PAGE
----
You may also need to build a couple of flyovers in the Gospel Oak and Brondesbury areas to maintain the freight capacity lost by the closure of the Primrose Hill link, but that’s a LOT cheaper than tunnelling all the way across London.

    • Some Genuine Constructive Feedback says:

      I feel the comments are being a little insulting and not giving many reasons why your ideas won’t work. Here’s some genuine, constructive criticism:

      – Euston’s connections are vastly superior to Old Oak Common. OOC will have connections to the Elizabeth Line (which currently doesn’t have the capacity to deal with HS2 traffic without Euston) and potential connections to the West and North London line branches of the Overground. None of this exists yet. On the other hand, Euston already has a rail station, Watford Overground, Victoria, both branches of the Northern, and is a short walk from Euston Square with the Met, Circle, and H&C. Under the current Euston plan, the addition of HS2 will include an in-station connection to Euston Square and the lines mentioned above. Also, there is a proposed Automated People Mover to Kings Cross and St. Pancras, with access to HS1, additional rail services, Thameslink and the Piccadilly line. The proposed Crossrail 2 will stop at Euston, linking fast North-South services to HS2.
      – HS1 doesn’t have capacity for the entirety of HS2 to join it and terminate at Kent (I assume you mean Ebbsfleet). Plus, Ebbsfleet wouldn’t have the capacity – it would need a lot of new terminating platforms, so much you might as well consider build a different station. There might be some advantages, such as having the option for international services to either terminate at St. Pancras or continue North, but it would be very expensive and may not have much benefit (see Regional Eurostar). Also, Britain’s exit from the EU means that any HS2 stations with international services will require customs areas and border checks.
      – A South Bank station would require extra tunnelling (more expensive), continuing it to Canary Wharf would require a bunch more tunnelling (more expensive), and terminating the trains in Kent wouldn’t make much sense (and require more expensive tunnelling). Plus it would require 4 new stations instead of 2 – more expensive. Also, the plan would be much more expensive than the current, which as you can see is a big problem. The government’s attempts to save money on the already pricey Euston plan have resulted in higher costs and delays. They plan you described wouldn’t have a chance.
      – I just looked at the BuroHappold proposal itself and there are multiple additional problems I don’t have time to go into as this is already getting quite lengthy. And that former London Mayor of yours is also the Prime Minister that cut a lot of HS2 and made delays at Euston much much worse.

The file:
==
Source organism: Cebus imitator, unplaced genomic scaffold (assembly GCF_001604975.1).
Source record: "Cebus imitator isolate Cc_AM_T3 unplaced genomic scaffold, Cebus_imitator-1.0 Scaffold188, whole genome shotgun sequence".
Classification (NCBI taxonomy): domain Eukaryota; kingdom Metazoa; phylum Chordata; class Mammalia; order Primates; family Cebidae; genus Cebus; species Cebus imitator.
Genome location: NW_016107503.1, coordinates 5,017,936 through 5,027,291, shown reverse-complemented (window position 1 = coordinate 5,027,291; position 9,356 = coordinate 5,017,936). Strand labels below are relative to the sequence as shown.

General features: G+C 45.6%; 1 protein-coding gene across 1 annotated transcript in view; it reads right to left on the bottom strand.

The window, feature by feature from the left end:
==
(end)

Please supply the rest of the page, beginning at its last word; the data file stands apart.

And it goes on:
– The main problem is that there are no Central London stations in your plan. The Elizabeth line will be overloaded with traffic from HS2, as the majority of passengers on board will want to go straight into Central London, filling Elizabeth line trains. The point of Statford and OOC are to allow those going in outer London to get off without going straight into the city.
      – There also may be some concerns about taking over the DC lines. Apart from the changes north of Euston (What would happen to Watford Overground services? The Bakerloo, with its ancient trains, cannot be extended to Watford), I don’t think trains will be able to run at high speed due to the curves of the line, and it may also disrupt freight, other passenger services, and areas of Camden. Also see why the HS1 to HS2 link was cancelled – it caused problems with existing services and won’t be very future-proof. Your idea may be cheaper for HS2 right now, but long term it probably will cause some problems.
      – See above for problems with terminating in Kent and connecting to HS1.

      There are a lot of things I haven’t mentioned, such as the fact that significant works have already begun at Euston and abandoning them would cause significant harm. However, this is already a very lengthy comment. I hope this helps.

  7. Emeritus Green says:

    A through station under Kings Cross St Pancras and a Terminus at Stratford International seems like a very good idea.

    Especially with all the building work going on at Stratford, they should be able to fit it in without flattening half of Camden.